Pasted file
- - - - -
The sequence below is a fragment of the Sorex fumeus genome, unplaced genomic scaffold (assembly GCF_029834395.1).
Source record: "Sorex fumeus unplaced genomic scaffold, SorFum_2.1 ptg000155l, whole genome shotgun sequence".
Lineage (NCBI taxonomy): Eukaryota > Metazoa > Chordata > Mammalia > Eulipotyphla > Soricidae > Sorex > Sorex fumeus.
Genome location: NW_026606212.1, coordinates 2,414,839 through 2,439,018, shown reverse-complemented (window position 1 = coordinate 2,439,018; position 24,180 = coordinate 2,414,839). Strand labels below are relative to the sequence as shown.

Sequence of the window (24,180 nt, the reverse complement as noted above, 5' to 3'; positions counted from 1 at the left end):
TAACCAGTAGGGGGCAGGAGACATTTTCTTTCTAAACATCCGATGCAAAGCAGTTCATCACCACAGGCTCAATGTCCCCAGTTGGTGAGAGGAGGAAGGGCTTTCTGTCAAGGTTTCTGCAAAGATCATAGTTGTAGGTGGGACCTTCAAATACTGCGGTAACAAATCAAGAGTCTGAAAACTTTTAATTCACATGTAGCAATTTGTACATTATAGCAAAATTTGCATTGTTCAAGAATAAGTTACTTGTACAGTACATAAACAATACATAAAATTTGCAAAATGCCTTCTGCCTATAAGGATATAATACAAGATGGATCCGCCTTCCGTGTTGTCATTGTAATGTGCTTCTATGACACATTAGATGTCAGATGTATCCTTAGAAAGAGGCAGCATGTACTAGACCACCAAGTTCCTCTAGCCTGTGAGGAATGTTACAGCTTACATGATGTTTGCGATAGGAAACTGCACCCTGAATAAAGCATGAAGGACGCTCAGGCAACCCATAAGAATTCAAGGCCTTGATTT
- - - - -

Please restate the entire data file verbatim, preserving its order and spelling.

The sequence below is a fragment of the Sorex fumeus genome, unplaced genomic scaffold (assembly GCF_029834395.1).
Source record: "Sorex fumeus unplaced genomic scaffold, SorFum_2.1 ptg000155l, whole genome shotgun sequence".
Lineage (NCBI taxonomy): Eukaryota > Metazoa > Chordata > Mammalia > Eulipotyphla > Soricidae > Sorex > Sorex fumeus.
Genome location: NW_026606212.1, coordinates 2,414,839 through 2,439,018, shown reverse-complemented (window position 1 = coordinate 2,439,018; position 24,180 = coordinate 2,414,839). Strand labels below are relative to the sequence as shown.

Sequence of the window (24,180 nt, the reverse complement as noted above, 5' to 3'; positions counted from 1 at the left end):
TAACCAGTAGGGGGCAGGAGACATTTTCTTTCTAAACATCCGATGCAAAGCAGTTCATCACCACAGGCTCAATGTCCCCAGTTGGTGAGAGGAGGAAGGGCTTTCTGTCAAGGTTTCTGCAAAGATCATAGTTGTAGGTGGGACCTTCAAATACTGCGGTAACAAATCAAGAGTCTGAAAACTTTTAATTCACATGTAGCAATTTGTACATTATAGCAAAATTTGCATTGTTCAAGAATAAGTTACTTGTACAGTACATAAACAATACATAAAATTTGCAAAATGCCTTCTGCCTATAAGGATATAATACAAGATGGATCCGCCTTCCGTGTTGTCATTGTAATGTGCTTCTATGACACATTAGATGTCAGATGTATCCTTAGAAAGAGGCAGCATGTACTAGACCACCAAGTTCCTCTAGCCTGTGAGGAATGTTACAGCTTACATGATGTTTGCGATAGGAAACTGCACCCTGAATAAAGCATGAAGGACGCTCAGGCAACCCATAAGAATTCAAGGCCTTGATTT